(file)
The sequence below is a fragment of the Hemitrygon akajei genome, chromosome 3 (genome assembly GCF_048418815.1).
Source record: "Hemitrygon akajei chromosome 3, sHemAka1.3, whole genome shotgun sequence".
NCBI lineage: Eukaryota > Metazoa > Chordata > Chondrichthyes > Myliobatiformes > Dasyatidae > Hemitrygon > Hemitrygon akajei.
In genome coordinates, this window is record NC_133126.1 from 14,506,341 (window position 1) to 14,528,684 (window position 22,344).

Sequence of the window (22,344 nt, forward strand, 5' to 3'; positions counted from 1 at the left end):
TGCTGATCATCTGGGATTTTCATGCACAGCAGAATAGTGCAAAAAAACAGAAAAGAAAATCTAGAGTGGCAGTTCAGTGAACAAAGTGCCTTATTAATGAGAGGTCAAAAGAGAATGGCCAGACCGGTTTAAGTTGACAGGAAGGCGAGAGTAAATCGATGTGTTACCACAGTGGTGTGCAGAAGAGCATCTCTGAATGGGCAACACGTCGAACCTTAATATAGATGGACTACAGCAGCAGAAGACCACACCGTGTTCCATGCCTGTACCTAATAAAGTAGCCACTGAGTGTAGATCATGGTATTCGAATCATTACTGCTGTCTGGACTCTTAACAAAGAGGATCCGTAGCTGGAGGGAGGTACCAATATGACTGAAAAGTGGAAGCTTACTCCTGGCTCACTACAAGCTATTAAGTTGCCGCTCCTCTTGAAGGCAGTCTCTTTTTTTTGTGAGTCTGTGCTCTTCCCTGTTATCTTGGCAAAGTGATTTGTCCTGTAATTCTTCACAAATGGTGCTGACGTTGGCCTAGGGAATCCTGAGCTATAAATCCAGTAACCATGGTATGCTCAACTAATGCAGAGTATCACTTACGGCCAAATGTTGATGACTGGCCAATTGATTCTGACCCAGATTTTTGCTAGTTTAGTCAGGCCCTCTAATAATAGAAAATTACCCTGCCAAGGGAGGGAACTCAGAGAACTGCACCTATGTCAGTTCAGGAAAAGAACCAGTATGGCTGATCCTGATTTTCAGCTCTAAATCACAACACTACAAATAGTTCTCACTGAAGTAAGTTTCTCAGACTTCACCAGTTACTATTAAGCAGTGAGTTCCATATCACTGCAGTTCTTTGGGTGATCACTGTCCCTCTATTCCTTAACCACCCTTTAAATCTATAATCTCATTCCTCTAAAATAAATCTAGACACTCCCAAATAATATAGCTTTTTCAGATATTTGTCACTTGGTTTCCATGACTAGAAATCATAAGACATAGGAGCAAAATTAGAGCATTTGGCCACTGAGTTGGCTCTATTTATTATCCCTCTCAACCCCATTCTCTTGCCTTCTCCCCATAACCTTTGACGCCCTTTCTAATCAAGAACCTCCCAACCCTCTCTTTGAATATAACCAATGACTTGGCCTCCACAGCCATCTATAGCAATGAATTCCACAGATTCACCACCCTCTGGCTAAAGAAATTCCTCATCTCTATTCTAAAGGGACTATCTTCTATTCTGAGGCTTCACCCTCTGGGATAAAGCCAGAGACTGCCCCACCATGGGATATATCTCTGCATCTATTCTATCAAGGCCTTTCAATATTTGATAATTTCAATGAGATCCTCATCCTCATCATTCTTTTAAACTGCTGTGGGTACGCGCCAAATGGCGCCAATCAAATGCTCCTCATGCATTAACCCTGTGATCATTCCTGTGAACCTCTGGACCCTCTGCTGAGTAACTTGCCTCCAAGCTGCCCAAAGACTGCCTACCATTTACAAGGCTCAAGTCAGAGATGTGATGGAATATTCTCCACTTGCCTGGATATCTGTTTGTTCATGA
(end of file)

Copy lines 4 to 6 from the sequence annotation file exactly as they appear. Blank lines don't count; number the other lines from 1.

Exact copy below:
In genome coordinates, this window is record NC_133126.1 from 14,506,341 (window position 1) to 14,528,684 (window position 22,344).

Sequence of the window (22,344 nt, forward strand, 5' to 3'; positions counted from 1 at the left end):
TGCTGATCATCTGGGATTTTCATGCACAGCAGAATAGTGCAAAAAAACAGAAAAGAAAATCTAGAGTGGCAGTTCAGTGAACAAAGTGCCTTATTAATGAGAGGTCAAAAGAGAATGGCCAGACCGGTTTAAGTTGACAGGAAGGCGAGAGTAAATCGATGTGTTACCACAGTGGTGTGCAGAAGAGCATCTCTGAATGGGCAACACGTCGAACCTTAATATAGATGGACTACAGCAGCAGAAGACCACACCGTGTTCCATGCCTGTACCTAATAAAGTAGCCACTGAGTGTAGATCATGGTATTCGAATCATTACTGCTGTCTGGACTCTTAACAAAGAGGATCCGTAGCTGGAGGGAGGTACCAATATGACTGAAAAGTGGAAGCTTACTCCTGGCTCACTACAAGCTATTAAGTTGCCGCTCCTCTTGAAGGCAGTCTCTTTTTTTTGTGAGTCTGTGCTCTTCCCTGTTATCTTGGCAAAGTGATTTGTCCTGTAATTCTTCACAAATGGTGCTGACGTTGGCCTAGGGAATCCTGAGCTATAAATCCAGTAACCATGGTATGCTCAACTAATGCAGAGTATCACTTACGGCCAAATGTTGATGACTGGCCAATTGATTCTGACCCAGATTTTTGCTAGTTTAGTCAGGCCCTCTAATAATAGAAAATTACCCTGCCAAGGGAGGGAACTCAGAGAACTGCACCTATGTCAGTTCAGGAAAAGAACCAGTATGGCTGATCCTGATTTTCAGCTCTAAATCACAACACTACAAATAGTTCTCACTGAAGTAAGTTTCTCAGACTTCACCAGTTACTATTAAGCAGTGAGTTCCATATCACTGCAGTTCTTTGGGTGATCACTGTCCCTCTATTCCTTAACCACCCTTTAAATCTATAATCTCATTCCTCTAAAATAAATCTAGACACTCCCAAATAATATAGCTTTTTCAGATATTTGTCACTTGGTTTCCATGACTAGAAATCATAAGACATAGGAGCAAAATTAGAGCATTTGGCCACTGAGTTGGCTCTATTTATTATCCCTCTCAACCCCATTCTCTTGCCTTCTCCCCATAACCTTTGACGCCCTTTCTAATCAAGAACCTCCCAACCCTCTCTTTGAATATAACCAATGACTTGGCCTCCACAGCCATCTATAGCAATGAATTCCACAGATTCACCACCCTCTGGCTAAAGAAATTCCTCATCTCTATTCTAAAGGGACTATCTTCTATTCTGAGGCTTCACCCTCTGGGATAAAGCCAGAGACTGCCCCACCATGGGATATATCTCTGCATCTATTCTATCAAGGCCTTTCAATATTTGATAATTTCAATGAGATCCTCATCCTCATCATTCTTTTAAACTGCTGTGGGTACGCGCCAAATGGCGCCAATCAAATGCTCCTCATGCATTAACCCTGTGATCATTCCTGTGAACCTCTGGACCCTCTGCTGAGTAACTTGCCTCCAAGCTGCCCAAAGACTGCCTACCATTTACAAGGCTCAAGTCAGAGATGTGATGGAATATTCTCCACTTGCCTGGATATCTGTTTGTTCATGA